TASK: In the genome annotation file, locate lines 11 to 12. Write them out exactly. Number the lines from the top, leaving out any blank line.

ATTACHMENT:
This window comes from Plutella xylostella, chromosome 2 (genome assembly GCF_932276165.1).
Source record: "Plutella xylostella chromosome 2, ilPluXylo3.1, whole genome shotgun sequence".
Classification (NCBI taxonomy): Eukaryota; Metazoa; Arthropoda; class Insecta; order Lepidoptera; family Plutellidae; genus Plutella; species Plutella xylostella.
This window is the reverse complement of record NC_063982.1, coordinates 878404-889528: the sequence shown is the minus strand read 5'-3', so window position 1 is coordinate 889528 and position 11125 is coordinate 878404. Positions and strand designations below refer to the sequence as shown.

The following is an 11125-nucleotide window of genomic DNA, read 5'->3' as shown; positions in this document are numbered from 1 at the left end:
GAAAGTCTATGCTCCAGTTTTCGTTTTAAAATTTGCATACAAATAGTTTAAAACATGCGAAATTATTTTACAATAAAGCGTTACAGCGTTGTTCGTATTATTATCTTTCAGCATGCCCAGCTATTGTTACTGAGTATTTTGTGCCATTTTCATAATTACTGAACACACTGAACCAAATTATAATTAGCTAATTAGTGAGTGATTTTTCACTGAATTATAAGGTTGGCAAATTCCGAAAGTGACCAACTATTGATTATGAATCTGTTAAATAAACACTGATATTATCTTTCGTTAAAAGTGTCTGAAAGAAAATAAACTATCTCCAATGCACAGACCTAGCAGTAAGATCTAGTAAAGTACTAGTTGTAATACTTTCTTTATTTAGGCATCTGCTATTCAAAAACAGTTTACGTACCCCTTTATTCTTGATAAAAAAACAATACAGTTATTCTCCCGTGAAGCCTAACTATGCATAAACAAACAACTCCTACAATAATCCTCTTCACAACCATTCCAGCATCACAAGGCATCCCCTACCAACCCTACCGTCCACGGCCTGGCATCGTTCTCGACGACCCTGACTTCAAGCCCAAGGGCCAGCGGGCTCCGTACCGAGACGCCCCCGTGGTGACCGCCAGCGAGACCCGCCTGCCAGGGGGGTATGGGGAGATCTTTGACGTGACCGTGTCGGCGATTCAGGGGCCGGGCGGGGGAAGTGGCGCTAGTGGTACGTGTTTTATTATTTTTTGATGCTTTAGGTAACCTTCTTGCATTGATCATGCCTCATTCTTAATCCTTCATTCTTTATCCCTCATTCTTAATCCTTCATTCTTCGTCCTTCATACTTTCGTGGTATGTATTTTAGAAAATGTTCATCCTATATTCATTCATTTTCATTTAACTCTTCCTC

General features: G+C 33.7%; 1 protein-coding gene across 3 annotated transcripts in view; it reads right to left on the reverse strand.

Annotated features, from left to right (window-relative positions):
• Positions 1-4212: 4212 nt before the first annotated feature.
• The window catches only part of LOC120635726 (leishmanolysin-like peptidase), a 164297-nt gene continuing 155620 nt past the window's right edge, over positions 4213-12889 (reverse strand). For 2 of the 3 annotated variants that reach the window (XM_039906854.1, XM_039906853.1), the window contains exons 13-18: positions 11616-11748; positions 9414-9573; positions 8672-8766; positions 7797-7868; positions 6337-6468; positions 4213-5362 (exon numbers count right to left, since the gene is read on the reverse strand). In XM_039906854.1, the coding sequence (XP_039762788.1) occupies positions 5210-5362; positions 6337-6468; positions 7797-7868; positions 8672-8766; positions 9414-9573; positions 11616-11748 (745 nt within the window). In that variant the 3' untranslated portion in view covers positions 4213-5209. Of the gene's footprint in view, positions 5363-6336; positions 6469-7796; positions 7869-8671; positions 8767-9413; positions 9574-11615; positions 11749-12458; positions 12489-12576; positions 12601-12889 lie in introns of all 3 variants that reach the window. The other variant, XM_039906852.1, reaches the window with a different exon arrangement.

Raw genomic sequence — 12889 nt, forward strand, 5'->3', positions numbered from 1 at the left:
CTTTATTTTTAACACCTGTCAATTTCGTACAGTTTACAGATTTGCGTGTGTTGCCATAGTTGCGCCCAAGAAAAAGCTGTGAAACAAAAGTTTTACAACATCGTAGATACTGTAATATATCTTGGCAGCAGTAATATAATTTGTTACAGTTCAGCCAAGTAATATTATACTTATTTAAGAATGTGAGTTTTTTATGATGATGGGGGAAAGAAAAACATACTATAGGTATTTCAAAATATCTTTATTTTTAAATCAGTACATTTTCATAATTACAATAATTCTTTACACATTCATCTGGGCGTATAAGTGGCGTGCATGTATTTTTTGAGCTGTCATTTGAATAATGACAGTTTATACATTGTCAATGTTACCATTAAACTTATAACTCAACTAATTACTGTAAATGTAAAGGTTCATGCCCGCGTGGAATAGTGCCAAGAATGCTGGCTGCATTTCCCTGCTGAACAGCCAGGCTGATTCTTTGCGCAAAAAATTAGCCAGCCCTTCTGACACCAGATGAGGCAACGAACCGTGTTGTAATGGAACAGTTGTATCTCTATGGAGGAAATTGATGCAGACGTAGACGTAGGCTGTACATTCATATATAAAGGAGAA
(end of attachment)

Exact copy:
Raw genomic sequence — 12889 nt, forward strand, 5'->3', positions numbered from 1 at the left:
CTTTATTTTTAACACCTGTCAATTTCGTACAGTTTACAGATTTGCGTGTGTTGCCATAGTTGCGCCCAAGAAAAAGCTGTGAAACAAAAGTTTTACAACATCGTAGATACTGTAATATATCTTGGCAGCAGTAATATAATTTGTTACAGTTCAGCCAAGTAATATTATACTTATTTAAGAATGTGAGTTTTTTATGATGATGGGGGAAAGAAAAACATACTATAGGTATTTCAAAATATCTTTATTTTTAAATCAGTACATTTTCATAATTACAATAATTCTTTACACATTCATCTGGGCGTATAAGTGGCGTGCATGTATTTTTTGAGCTGTCATTTGAATAATGACAGTTTATACATTGTCAATGTTACCATTAAACTTATAACTCAACTAATTACTGTAAATGTAAAGGTTCATGCCCGCGTGGAATAGTGCCAAGAATGCTGGCTGCATTTCCCTGCTGAACAGCCAGGCTGATTCTTTGCGCAAAAAATTAGCCAGCCCTTCTGACACCAGATGAGGCAACGAACCGTGTTGTAATGGAACAGTTGTATCTCTATGGAGGAAATTGATGCAGACGTAGACGTAGGCTGTACATTCATATATAAAGGAGAA